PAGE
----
Bus Zone Protection:

Bus Zone Protection includes, besides the bus itself the apparatus such as circuit breakers, disconnecting switches, instrument transformers and bus sectionalizing reactors, etc. Although bus zone faults are rare, experience shows that bus zone protection is highly desirable in large and important stations. Bus zone is more vulnerable to the effects of faults once it occurs for the following reasons:

  • Concentration of fault MVA increases risk of considerable damage.
  • Loss of bus zone would result in widespread supply interruption.

It is of utmost importance therefore that bus zone protection should be fast, stable and most reliable. Periodic testing is necessary to check the pickup of the relay on internal faults. It is the opinion of some experts that local bus protection should not be provided and the bus faults cleared by the backup relays at the neighboring stations, as the provision of local bus protection would certainly increase the risk of inadvertent tripping.

Where local bus protection is provided care is taken by providing two independent protective circuits, both of which must be satisfied before tripping can occur.

Bus Zone Faults:

Bus zone faults can generally be classified under one of the following headings.

  • Failure of circuit breakers to interrupt fault current or failure to clear under through fault conditions.
  • Insulation failure due to material deterioration.
  • Flashover caused by prolonged and excessive overvoltages.
  • Errors in the operation and maintenance of switchgear.
  • Foreign objects accidentally falling across bus bars.

The clearing of a bus fault requires the opening of all the circuits branching from the faulted bus or bus section (except circuits having no backfeed).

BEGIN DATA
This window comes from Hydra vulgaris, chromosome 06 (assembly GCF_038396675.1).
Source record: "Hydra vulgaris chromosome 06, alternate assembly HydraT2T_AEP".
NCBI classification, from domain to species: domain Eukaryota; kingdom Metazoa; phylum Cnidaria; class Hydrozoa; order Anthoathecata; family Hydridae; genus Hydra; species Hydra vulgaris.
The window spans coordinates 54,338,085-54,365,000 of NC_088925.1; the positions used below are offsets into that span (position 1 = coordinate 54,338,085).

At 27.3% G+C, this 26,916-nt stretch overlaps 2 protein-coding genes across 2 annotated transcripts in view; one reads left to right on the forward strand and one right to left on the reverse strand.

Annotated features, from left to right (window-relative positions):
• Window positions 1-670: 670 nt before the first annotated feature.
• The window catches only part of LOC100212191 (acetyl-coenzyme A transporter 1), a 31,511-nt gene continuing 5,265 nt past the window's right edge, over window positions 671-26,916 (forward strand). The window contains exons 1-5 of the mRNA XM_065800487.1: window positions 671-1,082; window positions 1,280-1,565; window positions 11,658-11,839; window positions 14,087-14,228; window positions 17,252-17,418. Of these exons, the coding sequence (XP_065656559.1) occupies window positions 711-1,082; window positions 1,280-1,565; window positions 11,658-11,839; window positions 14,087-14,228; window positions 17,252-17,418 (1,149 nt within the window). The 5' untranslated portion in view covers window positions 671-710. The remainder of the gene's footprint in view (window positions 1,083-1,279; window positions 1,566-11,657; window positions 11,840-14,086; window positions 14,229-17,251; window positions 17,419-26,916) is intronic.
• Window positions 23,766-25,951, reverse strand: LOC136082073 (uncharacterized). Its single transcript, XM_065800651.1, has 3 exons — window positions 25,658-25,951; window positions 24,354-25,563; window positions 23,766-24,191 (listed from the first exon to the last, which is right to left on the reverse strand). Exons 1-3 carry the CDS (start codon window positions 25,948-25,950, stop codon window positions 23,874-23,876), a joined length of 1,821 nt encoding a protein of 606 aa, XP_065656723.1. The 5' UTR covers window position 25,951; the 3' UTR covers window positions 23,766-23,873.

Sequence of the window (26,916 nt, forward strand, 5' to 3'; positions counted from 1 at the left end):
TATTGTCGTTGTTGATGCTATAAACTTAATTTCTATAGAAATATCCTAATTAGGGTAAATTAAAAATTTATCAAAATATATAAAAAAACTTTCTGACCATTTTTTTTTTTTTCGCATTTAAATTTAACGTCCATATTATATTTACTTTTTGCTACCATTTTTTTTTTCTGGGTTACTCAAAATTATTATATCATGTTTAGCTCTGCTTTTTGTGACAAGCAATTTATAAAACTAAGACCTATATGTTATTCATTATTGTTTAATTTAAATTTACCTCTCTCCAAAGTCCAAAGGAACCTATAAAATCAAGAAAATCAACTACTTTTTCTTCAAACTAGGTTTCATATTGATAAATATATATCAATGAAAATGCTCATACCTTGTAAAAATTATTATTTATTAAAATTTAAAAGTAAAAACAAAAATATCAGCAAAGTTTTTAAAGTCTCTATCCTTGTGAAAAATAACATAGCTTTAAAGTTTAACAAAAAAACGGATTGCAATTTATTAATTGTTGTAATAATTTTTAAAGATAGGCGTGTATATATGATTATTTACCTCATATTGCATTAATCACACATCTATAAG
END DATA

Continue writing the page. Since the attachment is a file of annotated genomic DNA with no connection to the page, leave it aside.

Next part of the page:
Bus Backup Protection:

When no separate bus protection is provided but distance protection is provided for the feeders connected to the bus, it is possible ko cover the bus bars within zone 2 reach of the distance relays. It may however be noted that for small switchgear installations such a scheme may be quite satisfactory, whereas for large and important installations a separate bus zone protection may be provided.

Bus backup protection may also mean that in case the breaker fails to operate for a fault on the feeder then it must be regarded as a bus fault. It should then open all other breakers on that bus. Such a backup can be provided with appropriate time delay through a timer.

Differential Schemes of Bus Bar Protection:

It is based on simple circulating current principle that during normal load conditions or external fault conditions the sum of currents entering a bus equals the sum of those leaving. If the sum of these currents (for a given conductor) is not zero, it must be due to a short circuit either a ground fault or a phase-to-phase fault. Hence differential schemes can be applied for both these type of faults, the essential difference in the schemes being the method of connecting the CTs.

A simple differential protection of a bus section is shown in Fig. (6.31). A current in the relay indicates. a fault within the protected region and initiates opening of the generator breaker and each of the line breakers.